Nasa's cloud computing strategy came under fire from US authorities, with concerns raised about major security failings and a lack of communication and organisation.
The report from the US Office of Inspector General (OIG) stated that Nasa's cloud services "failed to meet key IT security requirements". It went on to say that of five Nasa contracts for acquiring cloud services, "none came close to meeting recommended best practices for ensuring data security."
Nasa currently spends $1.5bn annually on IT services, only $10m of which is based in the cloud. However, the agency itself predicts that 75 percent of its future IT programmes will be in the cloud, making the findings of the Office of the Inspector General even more of a cause for concern.
The report went on, listing numerous problems with the way in which the agency failed to meet federal IT security requirements. "We found that the cloud service used to deliver internet content for more than 100 NASA internal and public-facing websites had been operating for more than two years without written authorisation or system security or contingency plans," it said.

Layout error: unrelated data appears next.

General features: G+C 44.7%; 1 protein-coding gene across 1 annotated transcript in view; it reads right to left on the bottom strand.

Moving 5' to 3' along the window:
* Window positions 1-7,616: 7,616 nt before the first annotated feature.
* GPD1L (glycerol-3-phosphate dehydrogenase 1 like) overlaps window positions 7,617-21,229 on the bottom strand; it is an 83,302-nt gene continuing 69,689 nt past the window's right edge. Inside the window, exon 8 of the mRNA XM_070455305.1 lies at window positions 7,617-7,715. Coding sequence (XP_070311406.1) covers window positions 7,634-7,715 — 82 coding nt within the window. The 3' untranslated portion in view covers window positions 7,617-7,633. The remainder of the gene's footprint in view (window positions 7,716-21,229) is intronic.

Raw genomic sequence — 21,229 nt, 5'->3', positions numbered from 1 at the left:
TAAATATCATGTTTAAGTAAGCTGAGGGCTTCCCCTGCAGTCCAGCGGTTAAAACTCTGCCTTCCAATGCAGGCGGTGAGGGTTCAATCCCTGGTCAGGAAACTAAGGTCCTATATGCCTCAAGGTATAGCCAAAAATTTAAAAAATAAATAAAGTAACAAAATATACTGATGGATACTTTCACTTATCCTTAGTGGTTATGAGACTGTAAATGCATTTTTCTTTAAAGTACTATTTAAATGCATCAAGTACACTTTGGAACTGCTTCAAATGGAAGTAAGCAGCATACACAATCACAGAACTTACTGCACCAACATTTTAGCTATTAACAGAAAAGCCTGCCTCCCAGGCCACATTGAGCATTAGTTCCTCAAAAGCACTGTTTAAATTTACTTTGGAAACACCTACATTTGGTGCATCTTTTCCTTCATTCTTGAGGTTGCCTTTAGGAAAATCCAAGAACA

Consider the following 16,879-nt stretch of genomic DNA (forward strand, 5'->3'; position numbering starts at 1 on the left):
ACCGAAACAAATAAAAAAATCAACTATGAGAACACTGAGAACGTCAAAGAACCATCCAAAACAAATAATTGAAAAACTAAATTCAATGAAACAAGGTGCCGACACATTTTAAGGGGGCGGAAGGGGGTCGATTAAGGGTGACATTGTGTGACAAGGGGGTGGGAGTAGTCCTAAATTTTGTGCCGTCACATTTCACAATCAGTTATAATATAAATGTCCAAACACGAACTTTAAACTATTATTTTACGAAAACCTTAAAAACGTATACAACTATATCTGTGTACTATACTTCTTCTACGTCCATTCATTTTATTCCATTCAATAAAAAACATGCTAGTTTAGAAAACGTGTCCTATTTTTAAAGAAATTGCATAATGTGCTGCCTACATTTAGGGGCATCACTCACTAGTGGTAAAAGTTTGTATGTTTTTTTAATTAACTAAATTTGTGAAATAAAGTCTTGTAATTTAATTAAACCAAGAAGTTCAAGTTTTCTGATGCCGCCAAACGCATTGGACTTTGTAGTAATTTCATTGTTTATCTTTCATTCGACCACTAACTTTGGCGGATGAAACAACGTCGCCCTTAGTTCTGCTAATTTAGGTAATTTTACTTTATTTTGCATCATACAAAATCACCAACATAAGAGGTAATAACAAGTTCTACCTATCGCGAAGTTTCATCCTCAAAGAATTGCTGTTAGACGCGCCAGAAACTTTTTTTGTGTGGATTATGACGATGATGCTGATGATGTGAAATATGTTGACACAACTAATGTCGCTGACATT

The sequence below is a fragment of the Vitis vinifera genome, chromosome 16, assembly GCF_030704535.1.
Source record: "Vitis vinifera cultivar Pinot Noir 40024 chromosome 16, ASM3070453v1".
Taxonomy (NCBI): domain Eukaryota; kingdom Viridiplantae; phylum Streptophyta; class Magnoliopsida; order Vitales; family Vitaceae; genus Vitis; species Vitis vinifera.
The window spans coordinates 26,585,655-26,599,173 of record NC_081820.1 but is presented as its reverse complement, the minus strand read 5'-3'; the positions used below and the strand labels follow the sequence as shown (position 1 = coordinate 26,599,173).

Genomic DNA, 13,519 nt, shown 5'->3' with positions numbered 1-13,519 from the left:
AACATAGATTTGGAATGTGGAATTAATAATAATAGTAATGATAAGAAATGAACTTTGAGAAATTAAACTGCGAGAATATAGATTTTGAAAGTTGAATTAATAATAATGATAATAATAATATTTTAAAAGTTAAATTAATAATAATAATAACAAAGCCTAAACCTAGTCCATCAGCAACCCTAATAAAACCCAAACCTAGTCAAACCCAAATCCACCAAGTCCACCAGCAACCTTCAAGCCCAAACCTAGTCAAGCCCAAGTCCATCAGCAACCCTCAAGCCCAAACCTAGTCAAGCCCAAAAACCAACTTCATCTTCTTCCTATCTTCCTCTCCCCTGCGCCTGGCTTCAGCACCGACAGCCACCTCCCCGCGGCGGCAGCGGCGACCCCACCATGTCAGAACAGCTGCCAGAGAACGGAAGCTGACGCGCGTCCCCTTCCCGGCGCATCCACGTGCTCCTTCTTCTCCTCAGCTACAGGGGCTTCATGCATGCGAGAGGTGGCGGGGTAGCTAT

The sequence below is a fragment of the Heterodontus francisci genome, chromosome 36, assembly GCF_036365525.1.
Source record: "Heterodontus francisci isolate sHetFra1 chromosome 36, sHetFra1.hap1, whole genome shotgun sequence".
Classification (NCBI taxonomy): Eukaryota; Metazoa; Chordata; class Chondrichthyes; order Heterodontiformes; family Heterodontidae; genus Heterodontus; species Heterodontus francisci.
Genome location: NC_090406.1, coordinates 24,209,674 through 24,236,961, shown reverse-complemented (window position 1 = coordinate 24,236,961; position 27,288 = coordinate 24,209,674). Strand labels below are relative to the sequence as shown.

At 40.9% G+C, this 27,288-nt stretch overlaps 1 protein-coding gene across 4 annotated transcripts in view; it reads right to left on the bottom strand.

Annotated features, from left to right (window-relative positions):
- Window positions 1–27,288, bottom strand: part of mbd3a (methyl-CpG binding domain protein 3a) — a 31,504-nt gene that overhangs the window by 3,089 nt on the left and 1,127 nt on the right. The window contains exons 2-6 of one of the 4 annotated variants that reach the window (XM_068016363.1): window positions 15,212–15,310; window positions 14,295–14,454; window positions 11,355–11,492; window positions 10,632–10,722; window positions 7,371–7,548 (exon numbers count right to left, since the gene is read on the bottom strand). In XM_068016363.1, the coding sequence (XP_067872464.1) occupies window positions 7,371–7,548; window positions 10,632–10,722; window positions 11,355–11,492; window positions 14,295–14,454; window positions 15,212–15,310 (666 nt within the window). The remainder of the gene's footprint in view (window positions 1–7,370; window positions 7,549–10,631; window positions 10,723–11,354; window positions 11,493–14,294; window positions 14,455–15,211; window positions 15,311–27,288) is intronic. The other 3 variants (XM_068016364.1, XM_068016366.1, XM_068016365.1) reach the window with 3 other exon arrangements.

The audit also found that required annual tests of security controls had not been performed, which it said "could result in a serious disruption to Nasa operations".
Nasa chief executive Larry Sweet joined the agency in June and seemingly has a mountain to climb to reorder his department's operations, with many decisions seemingly made with his predecessor completely in the dark. "Several Nasa Centers moved Agency systems and data into public clouds without the knowledge or consent of the Agency's Office of the Chief Information Officer," the report said.
The reported noted that Sweet agreed with the findings and, with the availability of funds, will work "to improve Nasa's IT governance and risk-management practices".
Nasa has long been a supporter of cloud computing projects, lending its backing to the OpenStack open-source cloud project in 2010.